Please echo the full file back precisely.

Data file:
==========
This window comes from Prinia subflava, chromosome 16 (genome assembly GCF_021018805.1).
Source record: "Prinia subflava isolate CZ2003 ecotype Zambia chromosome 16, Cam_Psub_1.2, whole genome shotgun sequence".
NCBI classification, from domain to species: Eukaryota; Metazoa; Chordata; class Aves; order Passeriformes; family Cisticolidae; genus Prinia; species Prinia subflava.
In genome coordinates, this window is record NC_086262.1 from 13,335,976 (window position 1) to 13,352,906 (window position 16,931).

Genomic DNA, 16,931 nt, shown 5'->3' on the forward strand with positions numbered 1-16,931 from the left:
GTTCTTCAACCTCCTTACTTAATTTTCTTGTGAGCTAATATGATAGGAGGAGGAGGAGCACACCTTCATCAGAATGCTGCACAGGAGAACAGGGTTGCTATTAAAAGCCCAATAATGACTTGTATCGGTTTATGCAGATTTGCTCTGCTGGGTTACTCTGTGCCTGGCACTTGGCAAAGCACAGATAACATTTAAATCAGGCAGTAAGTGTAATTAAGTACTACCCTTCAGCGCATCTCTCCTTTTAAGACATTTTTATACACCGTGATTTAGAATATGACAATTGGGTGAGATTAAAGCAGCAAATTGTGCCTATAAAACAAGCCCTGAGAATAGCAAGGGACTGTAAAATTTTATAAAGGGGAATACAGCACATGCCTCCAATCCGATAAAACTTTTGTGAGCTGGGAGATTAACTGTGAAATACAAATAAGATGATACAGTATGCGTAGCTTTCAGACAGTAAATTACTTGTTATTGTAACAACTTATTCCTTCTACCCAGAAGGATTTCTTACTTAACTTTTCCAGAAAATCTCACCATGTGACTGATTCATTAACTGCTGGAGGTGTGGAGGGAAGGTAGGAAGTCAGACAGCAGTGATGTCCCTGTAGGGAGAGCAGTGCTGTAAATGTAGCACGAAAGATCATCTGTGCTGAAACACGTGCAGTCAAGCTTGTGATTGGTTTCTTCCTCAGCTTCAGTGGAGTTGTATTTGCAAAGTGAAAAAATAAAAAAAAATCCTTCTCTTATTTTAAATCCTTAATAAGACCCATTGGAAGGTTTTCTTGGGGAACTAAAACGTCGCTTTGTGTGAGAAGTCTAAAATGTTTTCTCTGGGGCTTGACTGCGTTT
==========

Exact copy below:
This window comes from Prinia subflava, chromosome 16 (genome assembly GCF_021018805.1).
Source record: "Prinia subflava isolate CZ2003 ecotype Zambia chromosome 16, Cam_Psub_1.2, whole genome shotgun sequence".
NCBI classification, from domain to species: Eukaryota; Metazoa; Chordata; class Aves; order Passeriformes; family Cisticolidae; genus Prinia; species Prinia subflava.
In genome coordinates, this window is record NC_086262.1 from 13,335,976 (window position 1) to 13,352,906 (window position 16,931).

Genomic DNA, 16,931 nt, shown 5'->3' on the forward strand with positions numbered 1-16,931 from the left:
GTTCTTCAACCTCCTTACTTAATTTTCTTGTGAGCTAATATGATAGGAGGAGGAGGAGCACACCTTCATCAGAATGCTGCACAGGAGAACAGGGTTGCTATTAAAAGCCCAATAATGACTTGTATCGGTTTATGCAGATTTGCTCTGCTGGGTTACTCTGTGCCTGGCACTTGGCAAAGCACAGATAACATTTAAATCAGGCAGTAAGTGTAATTAAGTACTACCCTTCAGCGCATCTCTCCTTTTAAGACATTTTTATACACCGTGATTTAGAATATGACAATTGGGTGAGATTAAAGCAGCAAATTGTGCCTATAAAACAAGCCCTGAGAATAGCAAGGGACTGTAAAATTTTATAAAGGGGAATACAGCACATGCCTCCAATCCGATAAAACTTTTGTGAGCTGGGAGATTAACTGTGAAATACAAATAAGATGATACAGTATGCGTAGCTTTCAGACAGTAAATTACTTGTTATTGTAACAACTTATTCCTTCTACCCAGAAGGATTTCTTACTTAACTTTTCCAGAAAATCTCACCATGTGACTGATTCATTAACTGCTGGAGGTGTGGAGGGAAGGTAGGAAGTCAGACAGCAGTGATGTCCCTGTAGGGAGAGCAGTGCTGTAAATGTAGCACGAAAGATCATCTGTGCTGAAACACGTGCAGTCAAGCTTGTGATTGGTTTCTTCCTCAGCTTCAGTGGAGTTGTATTTGCAAAGTGAAAAAATAAAAAAAAATCCTTCTCTTATTTTAAATCCTTAATAAGACCCATTGGAAGGTTTTCTTGGGGAACTAAAACGTCGCTTTGTGTGAGAAGTCTAAAATGTTTTCTCTGGGGCTTGACTGCGTTT